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2010 Detroit Auto Show - Looking for local rec's

Hello, I'm coming out to Detroit (for the first time ) for an entire WEEK for the Auto Show. I'd appreciate any info on the can't miss spots Downtown (near Cobo), but also some other areas that I could easily cab to. I'm also at a loss, but know I need to find some Middle Eastern, Mexican and Greek restaurants (for which I hear there are many?).

On my list so far:
- Coney Island Hot Dogs (both of them!)
- Miller's Bar (burger)
- Sweet Loraine's
- Roast
- Rattlesnake
- Tom's Oyster Bar

Questionable:
- Slow's BBQ
- Noble Fish (high yelp)
- Polish Village Cafe

Again, I'm there for a whole week and I'm open to trying as many local (or touristy), off the beaten path, odd ball, eclectic, modern or retro places as possible during my time there.

Thank you in advance!

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  1. There's some good places on your list. I'm not a fan of the coney, but I can guarantee that they're certainly a Detroit institution.

    Some of the following comments depend on whether you have available transportation, and how far you're willing to travel.

    Miller's Bar: great burger (though my last time there was somewhat disappointing), with very long waits, and it really isn't cheap, either. Go for the great burger, and don't expect anything good in terms of service.

    Sweet Lorraine's: for me, it's been far more good than bad. On the times they miss, they really miss, but never for bad service. Sometimes an entree just doesn't come together right, and it is what it is. They've been in business for quite a while, though, and with good reason.

    Roast: I stinking *love* their Cocktail Hour. You will, too, *if* you can find a seat at the bar, which isn't going to be easy. The word about Cocktail Hour is now out, and it does gangbusters business during this time. A great way to get your feet wet with the place.

    Rattlesnake: I was there within the last two months, and it was good, but not great. Service was terrific, as is the view, but the food was just okay.

    Tom's Oyster Bar: I have nothing against it...but I honestly don't understand the draw of it. I haven't been to any of their locations in years, and don't foresee going there. There's far better, IMHO.

    Slows BBQ: *Great* meat/cue, somewhat marginal/up-in-the-air sides, TERRIBLE service, and very, very, very long waits to get a table. Kind of a crapshoot, that way. Did I mention the terrible service?

    Noble Fish: It's quite a drive from downtown, but I'd still recommend you go. Very authentic, very fresh, very small. I'd highly recommend the spicy shrimp (salad?) roll ($7.25), the shrimp tempura roll (which couldn't be more different), the eel...oh heck. You really can't go very wrong here.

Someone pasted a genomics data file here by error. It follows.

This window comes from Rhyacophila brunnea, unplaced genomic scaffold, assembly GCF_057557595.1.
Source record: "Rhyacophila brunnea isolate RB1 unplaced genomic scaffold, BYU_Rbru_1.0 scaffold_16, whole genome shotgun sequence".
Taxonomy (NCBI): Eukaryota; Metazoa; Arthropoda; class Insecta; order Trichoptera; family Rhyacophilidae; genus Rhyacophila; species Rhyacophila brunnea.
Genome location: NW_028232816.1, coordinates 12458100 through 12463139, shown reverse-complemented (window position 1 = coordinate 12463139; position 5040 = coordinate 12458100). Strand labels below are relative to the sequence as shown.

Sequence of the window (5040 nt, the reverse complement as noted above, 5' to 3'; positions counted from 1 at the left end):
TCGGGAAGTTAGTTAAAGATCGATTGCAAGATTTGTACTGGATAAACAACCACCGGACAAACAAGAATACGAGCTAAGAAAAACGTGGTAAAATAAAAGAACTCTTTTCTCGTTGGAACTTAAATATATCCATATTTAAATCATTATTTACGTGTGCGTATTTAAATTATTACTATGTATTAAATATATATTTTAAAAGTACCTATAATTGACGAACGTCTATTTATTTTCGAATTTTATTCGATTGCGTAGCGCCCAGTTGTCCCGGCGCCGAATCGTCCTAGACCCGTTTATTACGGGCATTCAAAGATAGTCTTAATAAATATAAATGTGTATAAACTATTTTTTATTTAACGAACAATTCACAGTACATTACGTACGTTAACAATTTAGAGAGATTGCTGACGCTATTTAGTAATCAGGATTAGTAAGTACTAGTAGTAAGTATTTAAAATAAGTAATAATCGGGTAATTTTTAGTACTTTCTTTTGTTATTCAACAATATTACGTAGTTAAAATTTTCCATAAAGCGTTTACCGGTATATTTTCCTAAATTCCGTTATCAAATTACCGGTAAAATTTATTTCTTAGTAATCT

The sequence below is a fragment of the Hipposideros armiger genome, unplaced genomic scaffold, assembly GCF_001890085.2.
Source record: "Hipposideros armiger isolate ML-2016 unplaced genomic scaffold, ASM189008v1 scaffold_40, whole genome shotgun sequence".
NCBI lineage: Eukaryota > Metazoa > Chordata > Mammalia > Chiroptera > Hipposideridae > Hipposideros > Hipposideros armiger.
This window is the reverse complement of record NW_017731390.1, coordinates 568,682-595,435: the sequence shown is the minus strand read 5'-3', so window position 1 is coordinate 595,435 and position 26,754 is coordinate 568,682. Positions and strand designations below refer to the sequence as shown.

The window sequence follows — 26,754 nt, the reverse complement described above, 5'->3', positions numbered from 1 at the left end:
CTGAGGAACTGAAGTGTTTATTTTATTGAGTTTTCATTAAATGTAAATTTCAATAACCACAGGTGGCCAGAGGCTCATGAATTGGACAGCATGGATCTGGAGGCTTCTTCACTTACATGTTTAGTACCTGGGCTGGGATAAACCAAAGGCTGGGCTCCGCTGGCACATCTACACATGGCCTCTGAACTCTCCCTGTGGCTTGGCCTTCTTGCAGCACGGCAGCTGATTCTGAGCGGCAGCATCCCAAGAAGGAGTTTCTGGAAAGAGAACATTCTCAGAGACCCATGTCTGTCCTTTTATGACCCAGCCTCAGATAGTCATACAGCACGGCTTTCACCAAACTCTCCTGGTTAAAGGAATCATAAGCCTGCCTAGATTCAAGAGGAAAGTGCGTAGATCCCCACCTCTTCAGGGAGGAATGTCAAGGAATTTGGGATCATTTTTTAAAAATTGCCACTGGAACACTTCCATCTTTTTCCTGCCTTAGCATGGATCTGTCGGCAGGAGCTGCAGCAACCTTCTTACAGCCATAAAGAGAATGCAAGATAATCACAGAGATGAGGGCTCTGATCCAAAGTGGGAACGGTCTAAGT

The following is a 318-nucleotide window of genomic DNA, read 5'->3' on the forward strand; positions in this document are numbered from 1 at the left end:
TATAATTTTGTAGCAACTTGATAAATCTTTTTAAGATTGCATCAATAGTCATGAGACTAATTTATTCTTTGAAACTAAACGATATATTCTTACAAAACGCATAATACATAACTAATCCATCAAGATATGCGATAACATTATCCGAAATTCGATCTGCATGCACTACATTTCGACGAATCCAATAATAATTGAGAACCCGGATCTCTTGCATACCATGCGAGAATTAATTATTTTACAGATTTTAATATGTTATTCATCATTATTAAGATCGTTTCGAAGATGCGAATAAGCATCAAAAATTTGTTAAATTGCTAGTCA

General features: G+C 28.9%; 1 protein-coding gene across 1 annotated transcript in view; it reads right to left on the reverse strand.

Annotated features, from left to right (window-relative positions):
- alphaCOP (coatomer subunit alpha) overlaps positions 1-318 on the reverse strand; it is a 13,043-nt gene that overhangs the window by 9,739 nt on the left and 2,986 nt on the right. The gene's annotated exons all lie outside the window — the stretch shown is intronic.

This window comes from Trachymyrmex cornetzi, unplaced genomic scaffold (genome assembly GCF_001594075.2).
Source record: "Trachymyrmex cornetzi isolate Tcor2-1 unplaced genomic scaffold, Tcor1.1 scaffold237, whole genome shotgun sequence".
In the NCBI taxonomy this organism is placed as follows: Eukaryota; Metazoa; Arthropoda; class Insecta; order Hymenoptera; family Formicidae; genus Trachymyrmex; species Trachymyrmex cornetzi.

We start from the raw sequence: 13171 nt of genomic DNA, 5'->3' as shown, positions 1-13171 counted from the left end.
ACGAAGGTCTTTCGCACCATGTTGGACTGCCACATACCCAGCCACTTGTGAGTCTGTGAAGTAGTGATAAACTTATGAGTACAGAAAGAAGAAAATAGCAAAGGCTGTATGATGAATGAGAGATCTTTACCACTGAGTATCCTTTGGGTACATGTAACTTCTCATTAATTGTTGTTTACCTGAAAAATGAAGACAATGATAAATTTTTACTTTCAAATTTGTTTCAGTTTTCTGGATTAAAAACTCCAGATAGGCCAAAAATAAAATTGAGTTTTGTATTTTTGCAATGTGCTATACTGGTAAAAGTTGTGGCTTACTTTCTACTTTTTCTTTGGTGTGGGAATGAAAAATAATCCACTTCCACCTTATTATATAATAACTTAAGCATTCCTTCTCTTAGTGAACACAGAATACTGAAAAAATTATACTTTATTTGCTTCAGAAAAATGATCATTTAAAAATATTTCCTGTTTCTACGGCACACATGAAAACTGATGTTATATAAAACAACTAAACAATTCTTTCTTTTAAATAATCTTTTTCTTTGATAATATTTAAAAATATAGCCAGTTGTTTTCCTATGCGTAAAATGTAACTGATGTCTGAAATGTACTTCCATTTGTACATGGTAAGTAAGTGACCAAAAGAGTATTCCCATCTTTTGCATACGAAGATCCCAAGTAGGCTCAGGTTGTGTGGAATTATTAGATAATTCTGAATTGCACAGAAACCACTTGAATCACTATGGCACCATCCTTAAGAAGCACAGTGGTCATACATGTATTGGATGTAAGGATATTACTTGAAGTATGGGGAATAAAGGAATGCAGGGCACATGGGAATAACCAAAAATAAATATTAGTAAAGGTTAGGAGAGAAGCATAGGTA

Polish Village: dirt cheap, absolutely fantastic. Don't deny yourself the dill pickle soup, the Hungarian pancake, the pork chops...just about anything pork, actually. Hard-to-find, worth the trip.

    And now, for a couple of my own:

    Iridescence in the Motor City Casino hotel: for a special splurge, this would be a great idea. I cannot tell you in words how greatly surprised I was by the place. Perhaps a bit disorganized, yes, but the food really shone.

    Redcoat Tavern: another great burger place, but they do a lot of things good here, other than just the burger. Very crowded, but you can call ahead with your name and party size to be put on the list, and I'd *highly* recommend that you do just that if you decide to go.

    Loui's Pizza: simply the best pizza I've ever eaten in my life. The Unbeaten Champion for good reason.

    There. That should get you started. Enjoy! :)

    6 Replies
    1. re: boagman

      Middle Eastern: Best is in the Dearborn area. Good small one in Detroit is La Pita on Cass at Wayne State University; Boagman and others have recently recommended the Dearborn location. Really most of them are good, and cheap to boot.

      Mexican: String of places on Bagley just west of I-75. You'll have company there. I like El Comal on Vernor (one block north of Bagley), which is pan-Central American. For Mexican, a bit farther away but a short cab ride, there's El Barzón at Michigan and Junction.

      Greek: Greektown is on Monroe on the east side of downtown, east of Brush. To me the restaurants are similar and neither good nor bad. There's a more upscale Mediterranean place there called Mosaic--haven't tried it, but I've heard it's good.

      I like Slows, but it's going to be REALLY crowded for the auto show.

      In the city itself, there are three real old-school Italian places, running anywhere from good to great on a given night. All can handle large crowds. Mario's on Second, Roma Cafe in Eastern Market (cab driver should know how to find it), and Giovanni's way out on S. Oakwood on the far southwest side.

      1. re: Jim M

        Yes, La Pita. I was so over-the-moon about this place, and still am. I absolutely loved the food, the service, and the total experience. I *will* be back. And it's completely true that the Detroit (specifically the Dearborn area) will offer the best Middle Eastern cuisine you'll find outside of the Middle East itself. Where the people are, that's where the good food will be.